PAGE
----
Admirable engraver born in Hornesen, Holland in the year 1536. He stayed a long time in Italy reproducing a great number of of the works of Raphael, Titian, and many others. He died in Rome in the year 1578.
Franc. vande Steen Sculpsit. I Meissens execudit.

Astute readers will note that this is not a "document" in any meaningful sense — but I have no real interest in acquiring art and so a separate "Art" folder at top-right would be destined for windswept near-emptiness. Better, I think, to stick my very few pictures here, where they're at least among convivial company. Anyway here we have a very handsomely executed portrait of Cornelis Cort (1536-1578), a Dutch engraver who did much to disseminate the masterpieces of the Italian Renaissance throughout Europe via his engraved reproductions of them. He seems to have been very highly regarded in his lifetime although, a little cruelly, the single assessment of him cited by Wikipedia notes his engravings' "loss of sentiment in the heads [and] expression of hands." Anyway this print here was, per the text at bottom, a collaboration between Franciscus van der Steen (engraving) and Joannes Meyssens (printing). This image was first produced in 1649, long after Cort's death: and so presumably on that basis the engraving must be after a painted portrait, but my extensive research (i.e. a google images search) sadly turns up nothing — and no painter is cited, whatever that signifies.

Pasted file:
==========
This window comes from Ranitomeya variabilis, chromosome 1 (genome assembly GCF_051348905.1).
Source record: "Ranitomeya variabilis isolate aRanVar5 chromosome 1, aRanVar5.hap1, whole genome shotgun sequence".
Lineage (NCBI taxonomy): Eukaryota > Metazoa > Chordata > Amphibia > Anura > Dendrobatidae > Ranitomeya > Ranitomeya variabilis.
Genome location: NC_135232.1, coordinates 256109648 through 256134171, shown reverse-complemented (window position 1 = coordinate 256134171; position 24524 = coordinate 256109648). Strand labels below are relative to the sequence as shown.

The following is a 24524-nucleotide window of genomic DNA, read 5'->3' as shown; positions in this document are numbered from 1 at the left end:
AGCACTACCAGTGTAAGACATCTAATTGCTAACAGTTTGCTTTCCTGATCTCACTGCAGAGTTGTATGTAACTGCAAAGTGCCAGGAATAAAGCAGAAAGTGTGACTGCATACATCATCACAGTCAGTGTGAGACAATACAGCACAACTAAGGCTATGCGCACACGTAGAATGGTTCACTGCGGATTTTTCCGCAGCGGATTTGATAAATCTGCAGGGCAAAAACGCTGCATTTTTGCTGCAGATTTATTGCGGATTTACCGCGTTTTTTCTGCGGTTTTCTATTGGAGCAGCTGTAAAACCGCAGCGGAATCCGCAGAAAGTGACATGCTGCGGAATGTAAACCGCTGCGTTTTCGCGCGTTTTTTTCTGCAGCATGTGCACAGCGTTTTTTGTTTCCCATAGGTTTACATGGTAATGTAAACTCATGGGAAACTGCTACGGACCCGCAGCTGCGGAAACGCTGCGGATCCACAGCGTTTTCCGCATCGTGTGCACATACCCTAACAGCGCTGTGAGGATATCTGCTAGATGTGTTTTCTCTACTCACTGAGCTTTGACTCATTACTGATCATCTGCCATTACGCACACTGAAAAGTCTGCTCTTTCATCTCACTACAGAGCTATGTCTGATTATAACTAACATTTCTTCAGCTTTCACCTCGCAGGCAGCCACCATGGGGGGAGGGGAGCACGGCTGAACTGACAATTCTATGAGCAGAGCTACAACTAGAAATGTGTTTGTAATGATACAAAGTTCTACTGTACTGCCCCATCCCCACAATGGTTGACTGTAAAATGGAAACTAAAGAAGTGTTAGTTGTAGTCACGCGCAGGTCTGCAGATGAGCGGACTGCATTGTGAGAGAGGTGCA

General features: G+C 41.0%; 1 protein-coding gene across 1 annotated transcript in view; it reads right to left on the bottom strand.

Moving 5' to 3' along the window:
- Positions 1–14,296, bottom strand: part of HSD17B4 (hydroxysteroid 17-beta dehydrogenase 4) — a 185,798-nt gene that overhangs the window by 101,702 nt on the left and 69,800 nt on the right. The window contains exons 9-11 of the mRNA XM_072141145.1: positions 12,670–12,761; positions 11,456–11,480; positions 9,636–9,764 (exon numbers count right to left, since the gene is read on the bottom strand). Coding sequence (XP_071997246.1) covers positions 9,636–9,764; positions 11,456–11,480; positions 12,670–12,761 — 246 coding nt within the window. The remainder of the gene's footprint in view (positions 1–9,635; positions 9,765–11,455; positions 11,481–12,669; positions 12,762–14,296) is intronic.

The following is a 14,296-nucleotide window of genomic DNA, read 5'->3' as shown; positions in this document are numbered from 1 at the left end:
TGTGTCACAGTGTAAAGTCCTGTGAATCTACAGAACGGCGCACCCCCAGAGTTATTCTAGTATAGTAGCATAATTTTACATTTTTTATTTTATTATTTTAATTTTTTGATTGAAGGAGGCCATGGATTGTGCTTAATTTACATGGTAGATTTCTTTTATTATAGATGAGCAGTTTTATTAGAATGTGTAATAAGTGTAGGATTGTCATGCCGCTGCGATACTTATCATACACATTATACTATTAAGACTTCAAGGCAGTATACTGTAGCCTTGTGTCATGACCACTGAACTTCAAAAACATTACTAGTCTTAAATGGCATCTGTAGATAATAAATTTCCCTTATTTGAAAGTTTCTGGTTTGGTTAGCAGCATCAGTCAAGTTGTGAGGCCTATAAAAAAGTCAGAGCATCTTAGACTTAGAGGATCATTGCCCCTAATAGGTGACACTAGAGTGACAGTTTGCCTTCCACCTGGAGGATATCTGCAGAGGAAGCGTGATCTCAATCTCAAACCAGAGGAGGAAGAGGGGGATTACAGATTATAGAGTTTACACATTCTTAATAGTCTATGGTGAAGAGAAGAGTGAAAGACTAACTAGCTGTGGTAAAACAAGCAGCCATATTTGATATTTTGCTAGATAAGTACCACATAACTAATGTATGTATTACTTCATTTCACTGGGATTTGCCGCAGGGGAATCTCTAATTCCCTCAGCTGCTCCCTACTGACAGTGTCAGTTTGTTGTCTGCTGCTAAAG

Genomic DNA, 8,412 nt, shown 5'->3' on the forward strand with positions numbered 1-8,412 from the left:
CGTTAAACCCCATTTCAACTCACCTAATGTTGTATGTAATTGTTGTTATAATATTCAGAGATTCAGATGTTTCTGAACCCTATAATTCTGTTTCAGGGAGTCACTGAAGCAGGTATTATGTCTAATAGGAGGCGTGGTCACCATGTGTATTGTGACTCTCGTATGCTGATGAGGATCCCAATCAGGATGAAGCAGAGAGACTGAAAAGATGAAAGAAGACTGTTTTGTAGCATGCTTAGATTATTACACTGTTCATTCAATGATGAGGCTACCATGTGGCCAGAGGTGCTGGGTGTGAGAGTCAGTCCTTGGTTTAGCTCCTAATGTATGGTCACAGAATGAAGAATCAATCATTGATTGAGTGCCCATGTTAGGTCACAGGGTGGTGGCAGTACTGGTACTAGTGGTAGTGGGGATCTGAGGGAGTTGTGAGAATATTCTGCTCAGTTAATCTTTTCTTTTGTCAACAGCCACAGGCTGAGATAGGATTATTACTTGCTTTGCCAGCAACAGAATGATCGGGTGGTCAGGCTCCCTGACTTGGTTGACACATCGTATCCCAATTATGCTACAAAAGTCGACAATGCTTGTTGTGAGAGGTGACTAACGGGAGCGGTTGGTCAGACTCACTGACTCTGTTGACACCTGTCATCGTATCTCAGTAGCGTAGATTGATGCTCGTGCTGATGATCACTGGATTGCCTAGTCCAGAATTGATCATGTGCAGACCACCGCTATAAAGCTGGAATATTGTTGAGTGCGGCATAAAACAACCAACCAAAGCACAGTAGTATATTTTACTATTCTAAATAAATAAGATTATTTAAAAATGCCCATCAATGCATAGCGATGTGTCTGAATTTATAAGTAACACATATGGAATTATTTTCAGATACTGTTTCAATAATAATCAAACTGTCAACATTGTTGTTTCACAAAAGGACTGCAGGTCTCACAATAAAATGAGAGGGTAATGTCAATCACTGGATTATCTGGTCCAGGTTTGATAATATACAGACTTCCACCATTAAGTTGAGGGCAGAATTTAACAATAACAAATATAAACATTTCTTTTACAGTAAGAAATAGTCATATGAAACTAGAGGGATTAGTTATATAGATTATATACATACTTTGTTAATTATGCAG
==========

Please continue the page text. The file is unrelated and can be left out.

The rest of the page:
While this engraving first appeared in 1649, (after actually quite a bit of time looking into this) this particular version appears to date from 1694, where it appeared in the unimprovably-titled "The true effigies of the most eminent painters, and other famous artists that have flourished in Europe. Curiously engraven on copper-plates. Together with an account of the time when they lived, the most remarkable passages of their lives, and most considerable works. Very useful for all such gentlemen as are lovers of art and ingenuity." The "100" at the top of the inscription would appear to be the distinguishing feature. This printing here however seems to be from the original plate: note that the crack in the bottom-right is also present on the 1649 iteration. Curiously, the spelling of the subject's name has been changed from "Cornile" to "Cornelle" between the 1649 printing and the engraving's 1661 appearance in artist-biography-anthology Het Gulden Cabinet (again, note the presence of the crack at the bottom).